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According to the Nordic Africa Institute, “If peace agreements do not deal with how people are going to live in the future and do not promote ‘positive peace’, they will continue to fail to end suffering and prevent future conflict.” For peace agreements to be successful, they must be used correctly, with the clear understanding that ultimately, peace agreements are a stop-gap measure that provides opportunities for parties to work on the deeper structural, socio-economic, security, and political challenges that drove the violence in the first place. Peace agreements should be followed by other peacebuilding measures such as the establishment of transitional justice measures and community engagement/reconciliation measures at the local level. For instance, instead of focusing on disarmament alone, governments can draw up a reconciliation program to address deep-seated grievances from marginalized groups; instead of focusing peace deals solely on combatants, governments can commit to a pathway for addressing economic and social inequalities at the heart of grievances from marginalized groups; peace agreements can focus on creating more inclusive governance processes rather than replacing one warlord with another.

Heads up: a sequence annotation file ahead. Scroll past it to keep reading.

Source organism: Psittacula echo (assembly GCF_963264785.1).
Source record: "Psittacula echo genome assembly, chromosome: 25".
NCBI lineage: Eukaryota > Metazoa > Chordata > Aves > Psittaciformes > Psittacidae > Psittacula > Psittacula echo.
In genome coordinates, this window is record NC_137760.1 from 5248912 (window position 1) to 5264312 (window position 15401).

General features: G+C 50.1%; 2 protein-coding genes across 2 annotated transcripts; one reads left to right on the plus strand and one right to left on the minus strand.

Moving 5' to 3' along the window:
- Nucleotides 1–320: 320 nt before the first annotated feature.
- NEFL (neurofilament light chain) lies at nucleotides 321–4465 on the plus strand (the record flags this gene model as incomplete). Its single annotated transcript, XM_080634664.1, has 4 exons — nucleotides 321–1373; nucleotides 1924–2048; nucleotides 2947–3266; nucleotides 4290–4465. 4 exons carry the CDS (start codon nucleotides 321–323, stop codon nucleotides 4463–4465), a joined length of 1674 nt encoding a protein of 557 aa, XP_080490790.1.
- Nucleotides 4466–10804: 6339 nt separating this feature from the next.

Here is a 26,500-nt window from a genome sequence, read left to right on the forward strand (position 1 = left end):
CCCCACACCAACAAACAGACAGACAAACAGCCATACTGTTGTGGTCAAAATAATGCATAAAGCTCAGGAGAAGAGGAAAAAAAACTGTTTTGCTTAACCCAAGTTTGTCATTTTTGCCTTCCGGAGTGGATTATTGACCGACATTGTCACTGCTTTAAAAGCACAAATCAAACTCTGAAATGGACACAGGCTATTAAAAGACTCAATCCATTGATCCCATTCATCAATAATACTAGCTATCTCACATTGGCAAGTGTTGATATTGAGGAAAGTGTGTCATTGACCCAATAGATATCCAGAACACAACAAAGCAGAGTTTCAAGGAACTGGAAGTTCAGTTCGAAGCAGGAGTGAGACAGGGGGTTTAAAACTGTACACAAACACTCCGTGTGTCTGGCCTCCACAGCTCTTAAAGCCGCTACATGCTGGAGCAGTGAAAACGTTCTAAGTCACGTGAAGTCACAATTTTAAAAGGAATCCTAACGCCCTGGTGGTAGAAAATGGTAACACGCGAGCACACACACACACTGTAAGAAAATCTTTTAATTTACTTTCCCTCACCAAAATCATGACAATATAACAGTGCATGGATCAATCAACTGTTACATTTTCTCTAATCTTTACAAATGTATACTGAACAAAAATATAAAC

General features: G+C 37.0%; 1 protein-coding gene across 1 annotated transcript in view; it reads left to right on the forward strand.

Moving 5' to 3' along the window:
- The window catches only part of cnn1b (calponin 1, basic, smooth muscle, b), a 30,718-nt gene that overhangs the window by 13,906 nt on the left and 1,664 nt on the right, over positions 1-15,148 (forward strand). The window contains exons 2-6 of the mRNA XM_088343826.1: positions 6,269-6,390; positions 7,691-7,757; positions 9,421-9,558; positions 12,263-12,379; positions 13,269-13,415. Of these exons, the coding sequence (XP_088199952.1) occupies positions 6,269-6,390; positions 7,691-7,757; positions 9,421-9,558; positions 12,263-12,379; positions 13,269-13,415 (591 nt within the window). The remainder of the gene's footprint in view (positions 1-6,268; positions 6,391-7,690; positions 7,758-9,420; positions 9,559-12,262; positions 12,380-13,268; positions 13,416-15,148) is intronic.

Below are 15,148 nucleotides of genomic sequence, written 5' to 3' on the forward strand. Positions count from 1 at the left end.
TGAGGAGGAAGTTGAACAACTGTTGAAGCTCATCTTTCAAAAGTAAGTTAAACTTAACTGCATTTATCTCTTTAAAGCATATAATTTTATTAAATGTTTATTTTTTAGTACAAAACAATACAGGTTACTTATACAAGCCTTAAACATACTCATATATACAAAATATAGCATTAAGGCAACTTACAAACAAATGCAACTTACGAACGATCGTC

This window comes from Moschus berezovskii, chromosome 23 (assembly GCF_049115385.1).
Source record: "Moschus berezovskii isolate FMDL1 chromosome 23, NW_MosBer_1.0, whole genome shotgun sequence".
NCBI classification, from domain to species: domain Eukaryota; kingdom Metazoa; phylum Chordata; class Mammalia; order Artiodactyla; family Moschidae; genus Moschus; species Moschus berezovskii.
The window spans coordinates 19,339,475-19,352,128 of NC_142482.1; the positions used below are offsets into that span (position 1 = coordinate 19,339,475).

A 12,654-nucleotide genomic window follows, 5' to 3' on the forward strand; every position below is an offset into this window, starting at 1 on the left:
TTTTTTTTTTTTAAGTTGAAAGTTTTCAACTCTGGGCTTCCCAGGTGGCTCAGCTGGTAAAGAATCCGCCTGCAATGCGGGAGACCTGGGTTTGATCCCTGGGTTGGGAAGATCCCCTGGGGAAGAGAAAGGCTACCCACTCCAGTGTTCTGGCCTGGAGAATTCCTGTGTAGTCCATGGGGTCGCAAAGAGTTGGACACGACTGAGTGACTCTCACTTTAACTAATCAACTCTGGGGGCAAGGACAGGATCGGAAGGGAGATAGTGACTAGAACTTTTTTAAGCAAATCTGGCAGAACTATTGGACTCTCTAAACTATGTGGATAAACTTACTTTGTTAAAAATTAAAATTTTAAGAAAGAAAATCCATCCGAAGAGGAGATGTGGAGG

One fundamental approach to adopt is to refuse to view conflict as the absence of physical violence or war, but rather as the evidence of a struggle against systemic oppression inherent ‘’in a society’s cultural, economic and political structures.” This way, peace agreements can be utilized to address those socio-economic drivers of conflict.  This Brookings Institute article aptly captured this point when it stated that “making peace may require compromises on justice. But kicking justice aside entirely prevents peace from taking hold. When impunity reigns and misgovernance, political dysfunction, and serious abuses by powerbrokers go unchecked, the conflict has an all-too-easy path back.”


Nkasi Wodu is a Lawyer, Peacebuilding Manager for the Partnership Initiatives in the Niger Delta (PIND), one of the largest CSR investments in West Africa and the lead facilitator of the Partners for Peace Network (P4P), a network of over 9,000 peace actors in the Niger Delta that establishes grassroots-led community initiatives in order to contribute to the reduction of violence. He holds a Master’s degree in Peace and Conflict Studies and led the development of a robust early warning and early response architecture and the most comprehensive dataset on conflict risk publicly available in Nigeria.


Disclaimer: The opinions expressed here are of the author and not of NDLink


Image Credit: SABC News